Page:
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Logo of bmcpediBioMed Centralsearchsubmit a manuscriptregisterthis articleBMC Pediatrics
BMC Pediatr. 2005; 5: 22.
Published online Jul 8, 2005. doi:  10.1186/1471-2431-5-22
PMCID: PMC1182378

Variations in rates of nosocomial infection among Canadian neonatal intensive care units may be practice-related

Abstract

Background

Nosocomial infection (NI), particularly with positive blood or cerebrospinal fluid bacterial cultures, is a major cause of morbidity in neonatal intensive care units (NICUs). Rates of NI appear to vary substantially between NICUs. The aim of this study was to determine risk factors for NI, as well as the risk-adjusted variations in NI rates among Canadian NICUs.

Methods

From January 1996 to October 1997, data on demographics, intervention, illness severity and NI rates were submitted from 17 Canadian NICUs. Infants admitted at <4 days of age were included. NI was defined as a positive blood or cerebrospinal fluid culture after > 48 hrs in hospital.

Results

765 (23.5%) of 3253 infants <1500 g and 328 (2.5%) of 13228 infants ≥1500 g developed at least one episode of NI. Over 95% of episodes were due to nosocomial bacteremia. Major morbidity was more common amongst those with NI versus those without. Mortality was more strongly associated with NI versus those without for infants ≥1500 g, but not for infants <1500 g. Multiple logistic regression analysis showed that for infants <1500 g, risk factors for NI included gestation <29 weeks, outborn status, increased acuity on day 1, mechanical ventilation and parenteral nutrition. When NICUs were compared for babies <1500 g, the odds ratios for NI ranged from 0.2 (95% confidence interval [CI] 0.1 to 0.4) to 8.6 (95% CI 4.1 to 18.2) when compared to a reference site. This trend persisted after adjustment for risk factors, and was also found in larger babies.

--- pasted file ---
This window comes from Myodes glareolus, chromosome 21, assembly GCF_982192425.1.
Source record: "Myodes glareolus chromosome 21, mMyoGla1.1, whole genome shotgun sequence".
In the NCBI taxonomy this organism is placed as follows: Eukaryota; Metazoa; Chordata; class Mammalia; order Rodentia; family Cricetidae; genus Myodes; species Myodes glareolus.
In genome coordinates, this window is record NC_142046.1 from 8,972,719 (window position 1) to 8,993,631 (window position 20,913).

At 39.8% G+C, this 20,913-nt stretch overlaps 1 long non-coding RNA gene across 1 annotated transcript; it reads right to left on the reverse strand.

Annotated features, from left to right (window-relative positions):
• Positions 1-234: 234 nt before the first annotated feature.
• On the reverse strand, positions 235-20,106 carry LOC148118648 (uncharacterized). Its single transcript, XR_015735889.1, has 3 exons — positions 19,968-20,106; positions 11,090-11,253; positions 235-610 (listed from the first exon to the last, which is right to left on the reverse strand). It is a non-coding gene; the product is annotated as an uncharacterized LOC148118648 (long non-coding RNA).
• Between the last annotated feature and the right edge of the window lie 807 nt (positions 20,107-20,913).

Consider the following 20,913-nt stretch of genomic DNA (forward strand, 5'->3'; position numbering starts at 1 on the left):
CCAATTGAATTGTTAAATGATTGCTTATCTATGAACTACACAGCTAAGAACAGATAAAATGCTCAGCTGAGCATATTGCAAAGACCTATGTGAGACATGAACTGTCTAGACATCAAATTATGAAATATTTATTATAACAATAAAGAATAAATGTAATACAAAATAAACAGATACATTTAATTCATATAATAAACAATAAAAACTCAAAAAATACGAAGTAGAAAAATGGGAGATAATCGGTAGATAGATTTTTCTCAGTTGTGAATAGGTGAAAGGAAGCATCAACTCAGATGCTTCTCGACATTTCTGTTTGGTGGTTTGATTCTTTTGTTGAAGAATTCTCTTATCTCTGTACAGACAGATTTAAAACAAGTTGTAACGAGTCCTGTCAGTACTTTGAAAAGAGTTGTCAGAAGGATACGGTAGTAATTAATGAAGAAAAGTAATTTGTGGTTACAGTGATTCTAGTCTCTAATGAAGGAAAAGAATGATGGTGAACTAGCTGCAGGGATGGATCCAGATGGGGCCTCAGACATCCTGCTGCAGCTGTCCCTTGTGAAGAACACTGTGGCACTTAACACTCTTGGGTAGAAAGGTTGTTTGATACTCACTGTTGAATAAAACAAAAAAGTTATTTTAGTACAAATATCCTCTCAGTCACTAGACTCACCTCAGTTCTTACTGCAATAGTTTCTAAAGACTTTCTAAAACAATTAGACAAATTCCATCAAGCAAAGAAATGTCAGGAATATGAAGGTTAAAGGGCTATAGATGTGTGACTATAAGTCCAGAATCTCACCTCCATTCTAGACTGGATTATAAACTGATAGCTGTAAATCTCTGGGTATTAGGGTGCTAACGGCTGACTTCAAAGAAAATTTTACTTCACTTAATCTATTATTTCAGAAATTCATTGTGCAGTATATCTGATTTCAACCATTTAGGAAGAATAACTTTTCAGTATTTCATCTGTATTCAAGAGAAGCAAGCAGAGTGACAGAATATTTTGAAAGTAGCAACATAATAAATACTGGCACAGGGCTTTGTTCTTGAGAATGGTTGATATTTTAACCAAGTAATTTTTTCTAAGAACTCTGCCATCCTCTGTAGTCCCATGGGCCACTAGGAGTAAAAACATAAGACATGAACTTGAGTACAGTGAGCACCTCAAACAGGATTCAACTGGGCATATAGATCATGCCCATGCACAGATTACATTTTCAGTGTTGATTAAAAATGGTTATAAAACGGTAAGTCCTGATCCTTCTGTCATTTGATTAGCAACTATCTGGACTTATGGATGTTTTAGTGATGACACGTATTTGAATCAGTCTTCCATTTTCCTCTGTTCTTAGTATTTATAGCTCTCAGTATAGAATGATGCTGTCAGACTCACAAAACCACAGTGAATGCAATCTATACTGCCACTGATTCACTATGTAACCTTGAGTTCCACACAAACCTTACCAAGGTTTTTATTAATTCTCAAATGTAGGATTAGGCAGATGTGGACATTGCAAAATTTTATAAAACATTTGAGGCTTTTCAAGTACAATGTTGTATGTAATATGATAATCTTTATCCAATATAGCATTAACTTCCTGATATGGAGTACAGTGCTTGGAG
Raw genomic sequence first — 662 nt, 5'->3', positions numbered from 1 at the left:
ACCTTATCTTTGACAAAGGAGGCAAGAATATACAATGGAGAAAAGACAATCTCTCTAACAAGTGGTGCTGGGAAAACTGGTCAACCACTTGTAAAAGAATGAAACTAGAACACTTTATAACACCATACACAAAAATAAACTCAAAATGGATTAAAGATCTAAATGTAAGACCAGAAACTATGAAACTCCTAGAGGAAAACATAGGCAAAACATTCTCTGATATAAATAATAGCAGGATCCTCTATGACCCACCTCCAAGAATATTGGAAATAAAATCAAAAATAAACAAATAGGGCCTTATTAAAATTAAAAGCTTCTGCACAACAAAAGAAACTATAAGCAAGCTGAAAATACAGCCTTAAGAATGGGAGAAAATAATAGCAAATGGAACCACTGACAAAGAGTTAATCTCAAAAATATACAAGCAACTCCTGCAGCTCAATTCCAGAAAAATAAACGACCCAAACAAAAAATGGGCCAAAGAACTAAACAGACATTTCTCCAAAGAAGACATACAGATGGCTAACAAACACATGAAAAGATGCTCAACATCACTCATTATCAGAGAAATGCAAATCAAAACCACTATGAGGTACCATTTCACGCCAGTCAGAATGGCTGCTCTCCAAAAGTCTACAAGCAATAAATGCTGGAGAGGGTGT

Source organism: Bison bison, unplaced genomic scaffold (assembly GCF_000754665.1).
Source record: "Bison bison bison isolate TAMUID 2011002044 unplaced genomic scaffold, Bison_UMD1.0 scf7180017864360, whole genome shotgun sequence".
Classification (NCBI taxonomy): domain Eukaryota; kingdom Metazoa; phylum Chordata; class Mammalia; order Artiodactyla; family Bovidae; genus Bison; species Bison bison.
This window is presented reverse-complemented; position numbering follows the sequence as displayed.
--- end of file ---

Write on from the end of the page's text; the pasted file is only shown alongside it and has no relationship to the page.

Conclusion

Rates of nosocomial infection in Canadian NICUs vary considerably, even after adjustment for known risk factors. The implication is that this variation is due to differences in clinical practices and therefore may be amenable to interventions that alter practice.

Background

Hospital acquired (nosocomial) infection in neonatal intensive care units (NICUs) is a significant cause of mortality and morbidity, particularly in very low birth weight (VLBW, <1500 g) babies. VLBW infants when affected by these infections are at increased risk for death, have a longer hospital stay, and utilize more resources than non-affected controls [1]. The 15 participating centres in the National Institute of Child Health and Human Development Neonatal Research Network found that 11% to 32% (mean 21%) of VLBW infants have at least one episode of nosocomial sepsis [2]. Similar variations have been described in other datasets [3,4]. These studies also showed that valid comparisons of rates of nosocomial sepsis between centres require adjustment for risk factors, such as patient demographics and admission illness severity.

Risk-adjustment has also been used to look at variations in rates of both neonatal mortality and morbidity [5]. For example, it has been shown that, after correcting for a number of confounders, Canadian NICUs vary significantly in their rates of death, catheter-related sepsis and intraventricular hemorrhage [6-8]. Each of these authors concluded that differences in outcome may be partly attributable to practice variation. Given the complexity and intensity of care provided to VLBW infants, it is likely that the etiology of acquired infections in NICUs is multifactorial [9], with risk arising from the factors attributable to the host, the organism, the environment and clinical interventions. However, previous studies only examined risk factors for hospital-acquired infections in VLBW infants. It is unclear whether risk factors are different in larger infants with 1500 g or higher birth weights (HBW) admitted to the NICU.